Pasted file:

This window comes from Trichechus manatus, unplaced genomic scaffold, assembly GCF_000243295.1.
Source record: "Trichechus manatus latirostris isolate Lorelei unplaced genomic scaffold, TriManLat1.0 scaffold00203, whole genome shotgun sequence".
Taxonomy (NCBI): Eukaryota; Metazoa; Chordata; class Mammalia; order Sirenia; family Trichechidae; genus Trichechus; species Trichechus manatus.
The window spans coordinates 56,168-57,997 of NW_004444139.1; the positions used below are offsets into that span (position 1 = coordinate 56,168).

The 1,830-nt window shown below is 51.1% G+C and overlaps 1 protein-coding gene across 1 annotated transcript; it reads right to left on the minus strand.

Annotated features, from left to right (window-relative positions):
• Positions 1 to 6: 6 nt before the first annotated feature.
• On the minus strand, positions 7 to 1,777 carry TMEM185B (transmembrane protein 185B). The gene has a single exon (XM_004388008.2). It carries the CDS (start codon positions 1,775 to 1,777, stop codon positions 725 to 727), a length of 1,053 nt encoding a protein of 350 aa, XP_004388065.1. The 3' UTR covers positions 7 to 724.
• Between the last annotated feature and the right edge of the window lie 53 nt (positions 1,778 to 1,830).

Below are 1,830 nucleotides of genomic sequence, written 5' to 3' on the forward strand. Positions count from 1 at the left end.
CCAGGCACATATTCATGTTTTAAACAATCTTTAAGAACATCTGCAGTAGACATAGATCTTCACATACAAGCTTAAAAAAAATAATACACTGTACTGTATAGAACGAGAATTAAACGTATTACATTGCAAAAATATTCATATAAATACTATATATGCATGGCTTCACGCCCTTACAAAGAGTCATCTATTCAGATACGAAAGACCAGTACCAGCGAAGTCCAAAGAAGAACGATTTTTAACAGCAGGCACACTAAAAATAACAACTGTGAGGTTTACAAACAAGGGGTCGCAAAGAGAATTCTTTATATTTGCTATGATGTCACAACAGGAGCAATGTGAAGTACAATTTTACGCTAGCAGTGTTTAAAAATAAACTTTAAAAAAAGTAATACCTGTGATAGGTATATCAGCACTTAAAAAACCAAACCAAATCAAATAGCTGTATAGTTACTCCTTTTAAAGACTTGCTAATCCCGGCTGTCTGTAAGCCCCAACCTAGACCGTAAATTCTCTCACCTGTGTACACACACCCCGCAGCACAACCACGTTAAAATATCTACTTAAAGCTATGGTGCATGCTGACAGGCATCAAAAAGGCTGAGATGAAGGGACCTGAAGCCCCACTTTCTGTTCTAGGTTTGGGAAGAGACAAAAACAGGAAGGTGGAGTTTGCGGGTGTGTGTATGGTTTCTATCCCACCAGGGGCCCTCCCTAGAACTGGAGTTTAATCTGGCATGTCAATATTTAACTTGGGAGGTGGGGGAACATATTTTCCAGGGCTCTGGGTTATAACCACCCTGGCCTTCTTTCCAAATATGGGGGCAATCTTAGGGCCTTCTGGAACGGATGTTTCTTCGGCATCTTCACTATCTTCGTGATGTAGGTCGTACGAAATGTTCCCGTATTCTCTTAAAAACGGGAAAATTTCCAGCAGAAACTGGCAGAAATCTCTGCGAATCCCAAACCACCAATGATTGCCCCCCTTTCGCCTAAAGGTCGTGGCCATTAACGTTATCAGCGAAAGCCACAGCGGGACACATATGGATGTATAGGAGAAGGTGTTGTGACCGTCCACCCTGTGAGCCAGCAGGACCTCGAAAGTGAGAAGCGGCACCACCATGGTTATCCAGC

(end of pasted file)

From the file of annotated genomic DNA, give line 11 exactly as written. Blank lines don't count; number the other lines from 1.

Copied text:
CCAGGCACATATTCATGTTTTAAACAATCTTTAAGAACATCTGCAGTAGACATAGATCTTCACATACAAGCTTAAAAAAAATAATACACTGTACTGTATAGAACGAGAATTAAACGTATTACATTGCAAAAATATTCATATAAATACTATATATGCATGGCTTCACGCCCTTACAAAGAGTCATCTATTCAGATACGAAAGACCAGTACCAGCGAAGTCCAAAGAAGAACGATTTTTAACAGCAGGCACACTAAAAATAACAACTGTGAGGTTTACAAACAAGGGGTCGCAAAGAGAATTCTTTATATTTGCTATGATGTCACAACAGGAGCAATGTGAAGTACAATTTTACGCTAGCAGTGTTTAAAAATAAACTTTAAAAAAAGTAATACCTGTGATAGGTATATCAGCACTTAAAAAACCAAACCAAATCAAATAGCTGTATAGTTACTCCTTTTAAAGACTTGCTAATCCCGGCTGTCTGTAAGCCCCAACCTAGACCGTAAATTCTCTCACCTGTGTACACACACCCCGCAGCACAACCACGTTAAAATATCTACTTAAAGCTATGGTGCATGCTGACAGGCATCAAAAAGGCTGAGATGAAGGGACCTGAAGCCCCACTTTCTGTTCTAGGTTTGGGAAGAGACAAAAACAGGAAGGTGGAGTTTGCGGGTGTGTGTATGGTTTCTATCCCACCAGGGGCCCTCCCTAGAACTGGAGTTTAATCTGGCATGTCAATATTTAACTTGGGAGGTGGGGGAACATATTTTCCAGGGCTCTGGGTTATAACCACCCTGGCCTTCTTTCCAAATATGGGGGCAATCTTAGGGCCTTCTGGAACGGATGTTTCTTCGGCATCTTCACTATCTTCGTGATGTAGGTCGTACGAAATGTTCCCGTATTCTCTTAAAAACGGGAAAATTTCCAGCAGAAACTGGCAGAAATCTCTGCGAATCCCAAACCACCAATGATTGCCCCCCTTTCGCCTAAAGGTCGTGGCCATTAACGTTATCAGCGAAAGCCACAGCGGGACACATATGGATGTATAGGAGAAGGTGTTGTGACCGTCCACCCTGTGAGCCAGCAGGACCTCGAAAGTGAGAAGCGGCACCACCATGGTTATCCAGC